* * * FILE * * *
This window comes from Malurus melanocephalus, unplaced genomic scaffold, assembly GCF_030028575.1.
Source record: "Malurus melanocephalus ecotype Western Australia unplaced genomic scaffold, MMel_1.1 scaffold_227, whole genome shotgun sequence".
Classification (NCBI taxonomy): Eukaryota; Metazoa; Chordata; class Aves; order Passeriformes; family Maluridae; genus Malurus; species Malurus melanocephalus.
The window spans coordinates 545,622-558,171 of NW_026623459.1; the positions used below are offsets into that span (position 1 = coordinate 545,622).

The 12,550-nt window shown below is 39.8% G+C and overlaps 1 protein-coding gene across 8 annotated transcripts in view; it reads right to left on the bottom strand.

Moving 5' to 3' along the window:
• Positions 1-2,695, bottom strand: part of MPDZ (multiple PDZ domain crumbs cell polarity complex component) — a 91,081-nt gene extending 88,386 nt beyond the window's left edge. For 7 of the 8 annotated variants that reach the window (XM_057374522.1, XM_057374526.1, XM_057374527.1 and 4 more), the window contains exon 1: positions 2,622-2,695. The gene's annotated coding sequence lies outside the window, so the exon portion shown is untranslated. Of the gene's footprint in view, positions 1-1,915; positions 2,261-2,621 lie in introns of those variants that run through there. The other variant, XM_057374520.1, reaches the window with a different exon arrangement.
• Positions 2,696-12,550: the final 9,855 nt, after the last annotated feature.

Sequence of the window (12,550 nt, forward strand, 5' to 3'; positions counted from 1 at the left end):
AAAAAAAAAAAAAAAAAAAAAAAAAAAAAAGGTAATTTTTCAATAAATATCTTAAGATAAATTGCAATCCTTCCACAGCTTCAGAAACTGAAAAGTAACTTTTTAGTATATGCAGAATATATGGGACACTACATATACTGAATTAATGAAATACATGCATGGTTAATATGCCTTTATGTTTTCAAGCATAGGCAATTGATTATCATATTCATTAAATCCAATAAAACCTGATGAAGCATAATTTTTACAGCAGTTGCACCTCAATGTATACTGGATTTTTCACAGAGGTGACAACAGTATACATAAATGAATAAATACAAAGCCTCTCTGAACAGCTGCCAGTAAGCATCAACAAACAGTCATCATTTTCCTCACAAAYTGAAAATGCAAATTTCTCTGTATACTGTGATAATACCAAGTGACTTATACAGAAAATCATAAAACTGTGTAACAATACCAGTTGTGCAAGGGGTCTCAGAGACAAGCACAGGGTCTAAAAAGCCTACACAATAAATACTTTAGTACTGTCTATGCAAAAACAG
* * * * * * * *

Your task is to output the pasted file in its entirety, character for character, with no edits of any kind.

This window comes from Malurus melanocephalus, unplaced genomic scaffold, assembly GCF_030028575.1.
Source record: "Malurus melanocephalus ecotype Western Australia unplaced genomic scaffold, MMel_1.1 scaffold_227, whole genome shotgun sequence".
Classification (NCBI taxonomy): Eukaryota; Metazoa; Chordata; class Aves; order Passeriformes; family Maluridae; genus Malurus; species Malurus melanocephalus.
The window spans coordinates 545,622-558,171 of NW_026623459.1; the positions used below are offsets into that span (position 1 = coordinate 545,622).

The 12,550-nt window shown below is 39.8% G+C and overlaps 1 protein-coding gene across 8 annotated transcripts in view; it reads right to left on the bottom strand.

Moving 5' to 3' along the window:
• Positions 1-2,695, bottom strand: part of MPDZ (multiple PDZ domain crumbs cell polarity complex component) — a 91,081-nt gene extending 88,386 nt beyond the window's left edge. For 7 of the 8 annotated variants that reach the window (XM_057374522.1, XM_057374526.1, XM_057374527.1 and 4 more), the window contains exon 1: positions 2,622-2,695. The gene's annotated coding sequence lies outside the window, so the exon portion shown is untranslated. Of the gene's footprint in view, positions 1-1,915; positions 2,261-2,621 lie in introns of those variants that run through there. The other variant, XM_057374520.1, reaches the window with a different exon arrangement.
• Positions 2,696-12,550: the final 9,855 nt, after the last annotated feature.

Sequence of the window (12,550 nt, forward strand, 5' to 3'; positions counted from 1 at the left end):
AAAAAAAAAAAAAAAAAAAAAAAAAAAAAAGGTAATTTTTCAATAAATATCTTAAGATAAATTGCAATCCTTCCACAGCTTCAGAAACTGAAAAGTAACTTTTTAGTATATGCAGAATATATGGGACACTACATATACTGAATTAATGAAATACATGCATGGTTAATATGCCTTTATGTTTTCAAGCATAGGCAATTGATTATCATATTCATTAAATCCAATAAAACCTGATGAAGCATAATTTTTACAGCAGTTGCACCTCAATGTATACTGGATTTTTCACAGAGGTGACAACAGTATACATAAATGAATAAATACAAAGCCTCTCTGAACAGCTGCCAGTAAGCATCAACAAACAGTCATCATTTTCCTCACAAAYTGAAAATGCAAATTTCTCTGTATACTGTGATAATACCAAGTGACTTATACAGAAAATCATAAAACTGTGTAACAATACCAGTTGTGCAAGGGGTCTCAGAGACAAGCACAGGGTCTAAAAAGCCTACACAATAAATACTTTAGTACTGTCTATGCAAAAACAG